Rumble In The Ruby Jungle - Episode II - The Script Awakens

Blog Week 6

Posted by Ieronim E Oltean on January 24, 2016

This week focuses on the Script that is Java. To tell you the truth, I wasn't a big JavaScript fan at first. It's grammer is more strict. You have to throw semi-colons around all over the end of lines like they're periods and your English teacher is watching. You ask Google questions, and those plentiful Stack Exchange articles that give you the answer to any Ruby question are sparser and farther between.

That being said, with restriction also comes creativity. Pretty much anything that can be built in Ruby can be built in JavaScript, it just has to be built differently. And there are also a few unique JavaScript methods that are pretty cool. For example, in Ruby to have a loop add 1 to an element or object you would do something like:

ruby_object += 1

With JavaScript, you can do:

javascript_object += 1

But you can also do



In general, though, JavaScript is the stricter language. To print something to the console, for example, in Ruby you can use




Or my favourite,


In JavaScript you only have one option:


Another Ruby benefit is called syntactic sugar. Syntactic sugar is basically a programming language giving you some leeway in the way you write the program to make it look "sweeter" or more easily interpretable (yes, that's a word, I just checked.) For example, you might want to make x equal to 1, so you could write:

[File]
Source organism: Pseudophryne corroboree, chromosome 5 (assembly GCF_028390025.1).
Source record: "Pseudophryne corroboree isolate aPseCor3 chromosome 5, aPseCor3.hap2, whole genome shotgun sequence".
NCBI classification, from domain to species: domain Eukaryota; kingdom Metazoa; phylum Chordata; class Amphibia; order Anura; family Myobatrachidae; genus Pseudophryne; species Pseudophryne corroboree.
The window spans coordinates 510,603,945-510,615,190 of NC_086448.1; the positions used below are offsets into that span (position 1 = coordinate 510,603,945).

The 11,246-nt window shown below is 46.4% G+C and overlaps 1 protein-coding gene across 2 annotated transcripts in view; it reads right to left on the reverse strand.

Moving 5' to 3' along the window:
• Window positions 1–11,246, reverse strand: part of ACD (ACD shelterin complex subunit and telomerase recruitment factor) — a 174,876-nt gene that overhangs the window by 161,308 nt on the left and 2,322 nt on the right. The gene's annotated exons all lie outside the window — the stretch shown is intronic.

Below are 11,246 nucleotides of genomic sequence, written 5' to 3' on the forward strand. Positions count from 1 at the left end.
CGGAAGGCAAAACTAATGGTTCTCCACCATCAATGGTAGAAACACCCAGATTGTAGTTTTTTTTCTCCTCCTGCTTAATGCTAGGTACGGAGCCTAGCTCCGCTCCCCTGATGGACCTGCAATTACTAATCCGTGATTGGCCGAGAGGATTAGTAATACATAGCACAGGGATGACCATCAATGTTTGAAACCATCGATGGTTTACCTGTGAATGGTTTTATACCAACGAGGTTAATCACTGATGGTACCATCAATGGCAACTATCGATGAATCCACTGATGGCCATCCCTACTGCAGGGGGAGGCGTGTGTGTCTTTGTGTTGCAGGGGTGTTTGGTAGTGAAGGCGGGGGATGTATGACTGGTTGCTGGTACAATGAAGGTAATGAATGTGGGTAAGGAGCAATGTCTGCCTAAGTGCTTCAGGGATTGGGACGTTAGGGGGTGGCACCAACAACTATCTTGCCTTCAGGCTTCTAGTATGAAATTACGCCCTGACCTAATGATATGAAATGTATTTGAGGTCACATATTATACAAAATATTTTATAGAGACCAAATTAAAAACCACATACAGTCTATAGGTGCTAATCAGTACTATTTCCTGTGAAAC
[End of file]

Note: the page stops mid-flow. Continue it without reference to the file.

x = 1

Ruby understands this as:


But lets you add spaces to make the code easier to read and better organized. With JavaScript there is a lot less sugar.

What it lacks in sweetness, though, it does make up for in versatility. It's kind of ironic that the language that affords less freedom is so versatile, certainly a black mark for capitalism, but it's true. You can implement JavaScript scripts into your HTML by simply opening a script tab. You cannot do the same for Ruby, although that would be awesome if you could.

My next goal is to try to publish a game that I wrote in JavaScript onto my website. I wasn't happy about writing this game in JavaScript instead of Ruby, but if I had written it in Ruby I wouldn't be able to share it online as easily. As the programming messiah said, give onto Ruby what is Ruby's, and give on to JavaScript what is JavaScript's. Amen.

That's it for this week, folks! Tune in next week - same Bat Time, same Bat URL.